Seven: An Anglo-American Literary Review

By Croft, Janet Brenan | Mythlore, Fall-Winter 2013 | Go to article overview

Seven: An Anglo-American Literary Review


Croft, Janet Brenan, Mythlore


SEVEN: AN ANGLO-AMERICAN LITERARY REVIEW. Ed. Marjorie Lamp Mead. Volume 29, 2012. $16.50. ISSN 0271-3012.

SUPERNATURAL STUDIES: OFFICIAL PUBLICATION OF THE SUPERNATURAL STUDIES ASSOCIATION. Ed. Margo Collins and Deborah Christie. 1:1, Summer 2013. Free with membership or $10.00 per issue. ISSN 2325-4866.

FASTITOCALON: STUDIES IN FANTASTICISM ANCIENT TO MODERN. Ed. Thomas Honegger and Fanfan Chen. 3.1/2: 2013. 20,00 [euro]. ISSN 1869-960X.

WORMWOOD: LITERATURE OF THE FANTASTIC, SUPERNATURAL, AND DECADENT. Edited by Mark Valentine. Whole number 20: Spring 2013. 9.99 [pounds sterling]. ISSN 1744-2834.

THE 2012 ISSUE OF SEVEN IS A PARTICULARLY GOOD ONE, with several important articles. The lead essay, by Ben Murname, draws comparisons between Stephen E. Ambrose's classic World War II history Band of Brothers and The Lord of the Rings, noting their "classic war narrative plot structure" (12) of initiation and training, trial by fire, and return, their depictions of male companionship in time of war, and even their titles.

Mythlore board member and Mythcon 35 Scholar Guest of Honor Charles A. Huttar, in "Let Grill be Grill: The Metamorphoses of Rabadash and Others," shows how C.S. Lewis's deep knowledge of classical sources is particularly evident in his handling of the theme of metamorphosis. Huttar investigates three incidents in particular: Rabadash's transformation into a donkey and back in The Horse and His Boy; Eustace's period as a dragon in The Voyage of the Dawn Treader; and the transformation of the unruly schoolboys into pigs in Prince Caspian. Each is examined in light of both its classical roots and differing interpretations of these source stories by later authors. (Unfortunately the illustration of Rabadash described in the essay is not the one that was used to illustrate it.)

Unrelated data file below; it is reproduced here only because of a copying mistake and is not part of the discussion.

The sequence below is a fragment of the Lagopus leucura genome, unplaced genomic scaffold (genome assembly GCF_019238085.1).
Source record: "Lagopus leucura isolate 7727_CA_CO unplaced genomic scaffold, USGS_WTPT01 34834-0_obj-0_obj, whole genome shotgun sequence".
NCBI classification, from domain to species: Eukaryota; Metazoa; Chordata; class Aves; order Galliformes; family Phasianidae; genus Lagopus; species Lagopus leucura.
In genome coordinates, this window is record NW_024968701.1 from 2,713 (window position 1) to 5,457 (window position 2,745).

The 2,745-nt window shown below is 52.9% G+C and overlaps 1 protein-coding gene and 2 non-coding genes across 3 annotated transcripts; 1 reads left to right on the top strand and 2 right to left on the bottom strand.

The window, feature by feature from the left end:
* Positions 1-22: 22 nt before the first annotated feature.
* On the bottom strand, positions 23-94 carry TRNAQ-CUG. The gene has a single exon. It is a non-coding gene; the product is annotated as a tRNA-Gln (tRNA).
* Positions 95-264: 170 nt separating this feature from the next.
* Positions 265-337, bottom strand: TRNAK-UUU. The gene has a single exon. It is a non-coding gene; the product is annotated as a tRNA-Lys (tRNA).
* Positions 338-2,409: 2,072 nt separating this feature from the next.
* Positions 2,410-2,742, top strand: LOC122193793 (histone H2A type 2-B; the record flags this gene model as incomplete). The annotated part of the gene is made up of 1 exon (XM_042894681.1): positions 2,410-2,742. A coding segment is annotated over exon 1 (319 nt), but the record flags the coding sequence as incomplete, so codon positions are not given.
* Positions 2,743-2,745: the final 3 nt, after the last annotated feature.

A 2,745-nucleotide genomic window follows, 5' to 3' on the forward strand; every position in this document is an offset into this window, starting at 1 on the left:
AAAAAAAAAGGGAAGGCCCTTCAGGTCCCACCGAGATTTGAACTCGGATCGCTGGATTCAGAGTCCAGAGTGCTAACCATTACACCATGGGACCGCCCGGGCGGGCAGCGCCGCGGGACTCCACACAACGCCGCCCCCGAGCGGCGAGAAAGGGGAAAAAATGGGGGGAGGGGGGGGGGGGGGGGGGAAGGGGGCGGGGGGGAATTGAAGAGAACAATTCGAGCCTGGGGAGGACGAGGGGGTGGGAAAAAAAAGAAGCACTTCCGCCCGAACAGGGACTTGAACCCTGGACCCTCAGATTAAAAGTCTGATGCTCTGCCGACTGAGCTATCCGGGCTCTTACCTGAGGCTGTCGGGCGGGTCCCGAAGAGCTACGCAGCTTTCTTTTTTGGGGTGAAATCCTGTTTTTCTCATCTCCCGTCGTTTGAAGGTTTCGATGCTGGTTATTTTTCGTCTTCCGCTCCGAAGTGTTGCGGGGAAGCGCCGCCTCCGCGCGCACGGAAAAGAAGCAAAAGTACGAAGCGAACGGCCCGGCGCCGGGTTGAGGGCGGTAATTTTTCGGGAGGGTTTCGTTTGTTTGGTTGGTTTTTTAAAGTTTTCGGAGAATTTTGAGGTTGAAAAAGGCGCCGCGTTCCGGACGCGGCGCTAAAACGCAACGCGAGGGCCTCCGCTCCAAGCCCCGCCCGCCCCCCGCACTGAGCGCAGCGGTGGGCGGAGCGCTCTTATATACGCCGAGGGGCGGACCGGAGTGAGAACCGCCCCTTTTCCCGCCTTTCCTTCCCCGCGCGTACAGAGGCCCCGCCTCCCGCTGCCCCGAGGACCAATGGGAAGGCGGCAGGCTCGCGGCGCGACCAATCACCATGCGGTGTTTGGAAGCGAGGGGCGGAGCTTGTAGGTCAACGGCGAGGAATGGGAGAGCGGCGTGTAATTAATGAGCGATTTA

Much recent criticism on Dorothy L. Sayers has focused on the medieval vices in her work. Carolie Barta, in "'That Precarious Balance': Harmonizing Temperance in Dorothy L. Sayers's Gaudy Night," suggests that the virtues also deserve attention, and that the underlying theme and structure of Gaudy Night reflect the virtue of temperance in the interpretation Aquinas gives it: the proper and moderate enjoyment of God-given pleasures as opposed to abstinence from them. Harriet's acceptance of Wimsey's proposal thus strikes a temperate balance between Annie Wilson's life of total devotion to her family and Miss de Vine's dedication to scholarship. This would be interesting to read in conjunction with two classic articles on Sayers in Mythlore, both from 1979: W.R. Epperson's "The Repose of a Very Delicate Balance: Postulants and Celebrants of the Sacrament of Marriage in the Detective Fiction of Dorthy L. Sayers" in Mythlore #22, and M.P. Hannay's "Head Versus Heart in Dorothy L. Sayers' Gaudy Night" in Mythlore #21.

In "Correcting the Chronology: Some Implications of 'Early Prose Joy,'" Andrew Lazo discovers a possible error in Lewis's dating of his conversion in Surprised By Joy--a conclusion he reached separately from Alister McGrath in his recent C.S. Lewis--A Life, reviewed above, and using different evidence. An early autobiographical manuscript written in 1930, bolstered by additional evidence from letters, diaries, and poems, suggests that the actual date was in early or middle June 1930, shortly before a visit to Owen Barfield, rather than in Trinity term 1929. Lewis having been mistaken about at least one other date in Joy, Lazo's conclusion is entirely plausible and an important contribution to Lewis biography.

John Patrick Pazdziora and Joshua Richards, in their "The Dantean Tradition in George MacDonald's At the Back of the North Wind," point out that MacDonald was deeply familiar with Dante's works, and reading this work with the Commedia in mind demonstrates how MacDonald used elements of the setting in his depiction of the country at the North Wind's back and of the Dante-character's experiences and reactions in Diamond.

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